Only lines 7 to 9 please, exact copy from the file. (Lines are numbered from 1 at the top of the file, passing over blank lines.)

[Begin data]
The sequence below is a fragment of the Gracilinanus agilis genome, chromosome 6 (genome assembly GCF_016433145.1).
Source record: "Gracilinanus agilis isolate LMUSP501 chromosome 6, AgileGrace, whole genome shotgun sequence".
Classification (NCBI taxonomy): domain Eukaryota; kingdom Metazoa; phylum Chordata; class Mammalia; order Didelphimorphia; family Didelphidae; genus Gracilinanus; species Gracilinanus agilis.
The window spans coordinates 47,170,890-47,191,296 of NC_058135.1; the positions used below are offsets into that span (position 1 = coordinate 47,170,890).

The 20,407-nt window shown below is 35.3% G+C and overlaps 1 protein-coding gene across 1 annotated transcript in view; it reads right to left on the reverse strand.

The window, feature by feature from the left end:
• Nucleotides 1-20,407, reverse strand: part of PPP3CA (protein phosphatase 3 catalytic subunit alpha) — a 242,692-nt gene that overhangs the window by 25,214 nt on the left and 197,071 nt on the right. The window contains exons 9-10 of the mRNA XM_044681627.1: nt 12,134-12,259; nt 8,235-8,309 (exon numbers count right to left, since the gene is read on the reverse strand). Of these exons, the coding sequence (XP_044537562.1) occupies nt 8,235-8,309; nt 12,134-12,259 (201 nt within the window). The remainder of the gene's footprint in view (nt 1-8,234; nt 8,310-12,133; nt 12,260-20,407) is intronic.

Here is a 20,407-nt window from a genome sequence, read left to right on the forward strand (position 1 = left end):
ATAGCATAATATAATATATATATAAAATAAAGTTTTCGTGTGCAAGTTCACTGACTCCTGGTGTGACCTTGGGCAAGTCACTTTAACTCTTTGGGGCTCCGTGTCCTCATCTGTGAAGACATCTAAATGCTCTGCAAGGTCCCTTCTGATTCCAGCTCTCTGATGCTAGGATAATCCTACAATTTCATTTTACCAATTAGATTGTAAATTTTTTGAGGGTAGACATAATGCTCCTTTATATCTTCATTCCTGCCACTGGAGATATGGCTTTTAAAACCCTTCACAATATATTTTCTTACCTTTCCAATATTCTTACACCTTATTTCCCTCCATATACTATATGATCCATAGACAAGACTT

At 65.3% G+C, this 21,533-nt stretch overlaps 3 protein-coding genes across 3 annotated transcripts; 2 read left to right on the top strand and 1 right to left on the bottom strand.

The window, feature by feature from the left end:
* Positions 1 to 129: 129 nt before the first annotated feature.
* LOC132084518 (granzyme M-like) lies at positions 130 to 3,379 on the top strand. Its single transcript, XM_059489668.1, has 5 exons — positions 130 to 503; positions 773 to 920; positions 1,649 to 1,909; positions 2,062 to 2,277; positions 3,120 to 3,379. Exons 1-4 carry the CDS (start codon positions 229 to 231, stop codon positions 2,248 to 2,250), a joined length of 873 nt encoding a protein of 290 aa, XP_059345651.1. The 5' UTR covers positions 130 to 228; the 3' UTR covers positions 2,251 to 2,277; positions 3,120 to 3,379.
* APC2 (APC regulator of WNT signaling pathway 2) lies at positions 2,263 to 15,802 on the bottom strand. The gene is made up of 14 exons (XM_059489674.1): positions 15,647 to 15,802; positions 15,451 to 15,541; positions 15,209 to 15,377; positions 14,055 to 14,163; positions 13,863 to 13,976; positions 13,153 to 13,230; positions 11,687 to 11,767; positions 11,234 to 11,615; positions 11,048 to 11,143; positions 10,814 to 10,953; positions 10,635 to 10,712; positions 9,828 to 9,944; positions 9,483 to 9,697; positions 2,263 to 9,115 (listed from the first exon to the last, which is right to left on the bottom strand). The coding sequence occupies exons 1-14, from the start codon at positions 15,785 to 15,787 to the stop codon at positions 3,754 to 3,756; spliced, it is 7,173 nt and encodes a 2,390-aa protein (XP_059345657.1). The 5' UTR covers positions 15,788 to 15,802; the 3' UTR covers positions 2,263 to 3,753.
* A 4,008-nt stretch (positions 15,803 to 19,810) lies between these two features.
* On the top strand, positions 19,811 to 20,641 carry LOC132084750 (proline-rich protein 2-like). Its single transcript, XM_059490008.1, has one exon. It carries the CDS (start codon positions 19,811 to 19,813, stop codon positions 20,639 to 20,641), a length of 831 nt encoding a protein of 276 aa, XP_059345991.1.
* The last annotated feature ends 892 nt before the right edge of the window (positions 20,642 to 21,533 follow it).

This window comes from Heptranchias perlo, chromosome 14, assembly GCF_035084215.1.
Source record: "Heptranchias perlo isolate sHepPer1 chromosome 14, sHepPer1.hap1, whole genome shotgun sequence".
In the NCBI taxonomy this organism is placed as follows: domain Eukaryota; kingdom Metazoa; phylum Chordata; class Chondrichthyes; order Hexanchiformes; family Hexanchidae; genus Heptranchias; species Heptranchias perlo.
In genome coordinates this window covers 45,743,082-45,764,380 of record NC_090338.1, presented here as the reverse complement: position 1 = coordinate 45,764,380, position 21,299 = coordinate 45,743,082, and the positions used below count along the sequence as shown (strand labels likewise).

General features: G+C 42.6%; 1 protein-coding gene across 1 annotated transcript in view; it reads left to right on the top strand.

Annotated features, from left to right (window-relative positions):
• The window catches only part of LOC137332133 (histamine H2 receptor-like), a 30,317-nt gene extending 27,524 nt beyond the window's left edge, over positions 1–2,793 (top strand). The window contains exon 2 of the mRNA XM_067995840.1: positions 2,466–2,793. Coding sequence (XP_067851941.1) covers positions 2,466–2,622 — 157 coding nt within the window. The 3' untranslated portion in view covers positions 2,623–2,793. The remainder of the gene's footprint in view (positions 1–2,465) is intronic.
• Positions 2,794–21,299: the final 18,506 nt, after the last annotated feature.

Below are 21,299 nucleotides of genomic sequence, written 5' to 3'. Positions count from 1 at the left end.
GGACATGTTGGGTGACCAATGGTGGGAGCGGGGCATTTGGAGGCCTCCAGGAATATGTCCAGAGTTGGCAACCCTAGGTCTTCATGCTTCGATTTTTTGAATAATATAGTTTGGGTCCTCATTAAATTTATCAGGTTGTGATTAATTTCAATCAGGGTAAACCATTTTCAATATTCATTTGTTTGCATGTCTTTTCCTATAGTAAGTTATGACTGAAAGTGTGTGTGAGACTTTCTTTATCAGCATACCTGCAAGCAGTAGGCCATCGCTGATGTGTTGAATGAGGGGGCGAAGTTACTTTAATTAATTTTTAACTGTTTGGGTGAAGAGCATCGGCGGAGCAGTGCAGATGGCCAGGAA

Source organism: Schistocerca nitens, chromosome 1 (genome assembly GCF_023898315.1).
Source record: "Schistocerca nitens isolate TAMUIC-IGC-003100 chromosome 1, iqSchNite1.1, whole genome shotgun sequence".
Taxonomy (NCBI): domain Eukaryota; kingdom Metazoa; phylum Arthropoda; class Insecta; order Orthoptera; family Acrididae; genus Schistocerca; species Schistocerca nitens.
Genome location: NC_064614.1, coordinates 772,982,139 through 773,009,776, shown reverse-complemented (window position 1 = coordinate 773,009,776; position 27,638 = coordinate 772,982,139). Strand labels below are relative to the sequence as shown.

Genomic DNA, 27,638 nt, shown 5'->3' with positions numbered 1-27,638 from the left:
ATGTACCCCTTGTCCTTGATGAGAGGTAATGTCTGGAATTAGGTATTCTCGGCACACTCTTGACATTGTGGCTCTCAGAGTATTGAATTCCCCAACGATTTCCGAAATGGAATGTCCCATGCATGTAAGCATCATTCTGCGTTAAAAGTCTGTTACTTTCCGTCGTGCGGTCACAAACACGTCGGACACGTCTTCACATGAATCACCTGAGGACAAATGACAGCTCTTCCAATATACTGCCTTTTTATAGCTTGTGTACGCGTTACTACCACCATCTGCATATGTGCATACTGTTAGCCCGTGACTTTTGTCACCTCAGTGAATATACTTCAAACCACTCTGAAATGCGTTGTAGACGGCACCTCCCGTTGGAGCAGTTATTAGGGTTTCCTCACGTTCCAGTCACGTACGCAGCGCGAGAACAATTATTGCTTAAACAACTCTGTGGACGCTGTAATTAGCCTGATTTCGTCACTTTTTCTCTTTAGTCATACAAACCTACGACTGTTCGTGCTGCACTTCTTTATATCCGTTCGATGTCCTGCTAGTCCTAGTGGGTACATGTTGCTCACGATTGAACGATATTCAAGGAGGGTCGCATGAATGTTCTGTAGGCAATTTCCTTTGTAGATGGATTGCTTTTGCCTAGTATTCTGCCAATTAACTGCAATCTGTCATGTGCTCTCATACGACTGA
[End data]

• Nucleotides 1-20,407, reverse strand: part of PPP3CA (protein phosphatase 3 catalytic subunit alpha) — a 242,692-nt gene that overhangs the window by 25,214 nt on the left and 197,071 nt on the right. The window contains exons 9-10 of the mRNA XM_044681627.1: nt 12,134-12,259; nt 8,235-8,309 (exon numbers count right to left, since the gene is read on the reverse strand). Of these exons, the coding sequence (XP_044537562.1) occupies nt 8,235-8,309; nt 12,134-12,259 (201 nt within the window). The remainder of the gene's footprint in view (nt 1-8,234; nt 8,310-12,133; nt 12,260-20,407) is intronic.

Here is a 20,407-nt window from a genome sequence, read left to right on the forward strand (position 1 = left end):
ATAGCATAATATAATATATATATAAAATAAAGTTTTCGTGTGCAAGTTCACTGACTCCTGGTGTGACCTTGGGCAAGTCACTTTAACTCTTTGGGGCTCCGTGTCCTCATCTGTGAAGACATCTAAATGCTCTGCAAGGTCCCTTCTGATTCCAGCTCTCTGATGCTAGGATAATCCTACAATTTCATTTTACCAATTAGATTGTAAATTTTTTGAGGGTAGACATAATGCTCCTTTATATCTTCATTCCTGCCACTGGAGATATGGCTTTTAAAACCCTTCACAATATATTTTCTTACCTTTCCAATATTCTTACACCTTATTTCCCTCCATATACTATATGATCCATAGACAAGACTT